However, there are number of PFAS provisions still in the bill. If the final bill is approved, it will force the Pentagon to phase out use of PFAS in firefighting foam by 2024. The military would also be barred by 2021 from giving service members ready-to-eat meals packaged in containers treated with PFAS. The bill will also require that the chemicals be added to the federal Toxics Release Inventory, which compels companies to report the type and quantity of the chemicals they are releasing into the environment. It will also expand monitoring for PFAS in tap water and groundwater.

Many states are not waiting for EPA to begin taking action on PFAS. This summer, New Hampshire finalized drinking water MCLs for PFOS and PFOA, setting levels for those compounds at 15 ppt and 12 ppt respectively. These levels are well below EPA’s non-enforceable health advisory level of 70 ppt and they went into effect on Oct. 1, 2019. New Hampshire also adopted MCLs for other PFAS chemicals (PFHxS at 18 ppt and PFNA at 11 ppt. New Jersey is on this path as well with proposed MCLs of 13 ppt for PFOS and 14 ppt for PFOA. New Jersey also already has the first formal PFAS MCL (PFNA at 14 ppt).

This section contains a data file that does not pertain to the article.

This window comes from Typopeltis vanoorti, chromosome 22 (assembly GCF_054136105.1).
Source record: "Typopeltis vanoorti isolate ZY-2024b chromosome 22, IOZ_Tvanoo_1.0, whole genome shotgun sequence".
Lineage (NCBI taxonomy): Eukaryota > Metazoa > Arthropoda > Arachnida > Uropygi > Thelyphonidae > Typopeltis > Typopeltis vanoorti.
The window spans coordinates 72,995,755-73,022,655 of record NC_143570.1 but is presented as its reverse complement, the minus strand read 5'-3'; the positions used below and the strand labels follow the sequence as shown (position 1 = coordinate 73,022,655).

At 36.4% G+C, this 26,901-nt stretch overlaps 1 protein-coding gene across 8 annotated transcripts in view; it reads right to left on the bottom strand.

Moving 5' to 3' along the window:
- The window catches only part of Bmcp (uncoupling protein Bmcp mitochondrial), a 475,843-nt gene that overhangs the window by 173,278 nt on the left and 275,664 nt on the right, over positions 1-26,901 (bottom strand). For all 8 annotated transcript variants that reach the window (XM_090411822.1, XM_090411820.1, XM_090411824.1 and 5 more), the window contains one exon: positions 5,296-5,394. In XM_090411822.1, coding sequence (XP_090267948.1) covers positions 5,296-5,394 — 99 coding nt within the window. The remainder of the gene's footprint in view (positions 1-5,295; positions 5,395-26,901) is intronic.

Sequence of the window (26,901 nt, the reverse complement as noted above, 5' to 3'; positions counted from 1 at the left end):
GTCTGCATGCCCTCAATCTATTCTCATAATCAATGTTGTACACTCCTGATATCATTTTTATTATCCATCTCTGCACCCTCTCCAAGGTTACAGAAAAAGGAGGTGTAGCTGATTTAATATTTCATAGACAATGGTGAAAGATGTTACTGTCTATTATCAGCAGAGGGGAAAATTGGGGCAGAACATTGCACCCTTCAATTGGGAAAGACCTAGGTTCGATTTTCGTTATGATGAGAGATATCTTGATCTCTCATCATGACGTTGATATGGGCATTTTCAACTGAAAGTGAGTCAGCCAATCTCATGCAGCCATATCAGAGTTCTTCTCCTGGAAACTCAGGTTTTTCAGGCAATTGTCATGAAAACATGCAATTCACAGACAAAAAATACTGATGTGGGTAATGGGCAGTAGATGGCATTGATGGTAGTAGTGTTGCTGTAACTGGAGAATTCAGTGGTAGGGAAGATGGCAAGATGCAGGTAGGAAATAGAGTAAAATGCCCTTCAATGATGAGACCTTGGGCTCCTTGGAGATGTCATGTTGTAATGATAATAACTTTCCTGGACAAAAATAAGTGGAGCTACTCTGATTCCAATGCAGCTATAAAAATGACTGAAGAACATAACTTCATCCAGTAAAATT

Some state officials are pressing EPA to go beyond its current plans and instead develop more non-binding health advisory levels in drinking water, arguing the toxicity values are of little use to state drinking water and cleanup programs. Should EPA eventually craft such health advisory levels, it could provide states with clearer – albeit non-regulatory – cleanup targets for drinking water contaminated with PFAS. It is not clear whether EPA will craft additional health advisory levels as the agency’s broad PFAS action plan is silent on the topic.

The PFAS story in the U.S. is still being written. For the foreseeable future, this will continue to be one of the top threats facing America’s drinking water. As EPA continues on its path of regulating these chemicals, we expect to continue to see efforts made by Congress and state governments to expedite this process.

1 “PFAS Blood Testing.” Agency for Toxic Substances and Disease Registry (ATSDR), 10 Jan. 2018, https://www.atsdr.cdc.gov/pfas/pfas-blood-testing.html.

Originally published in Working Pressure magazine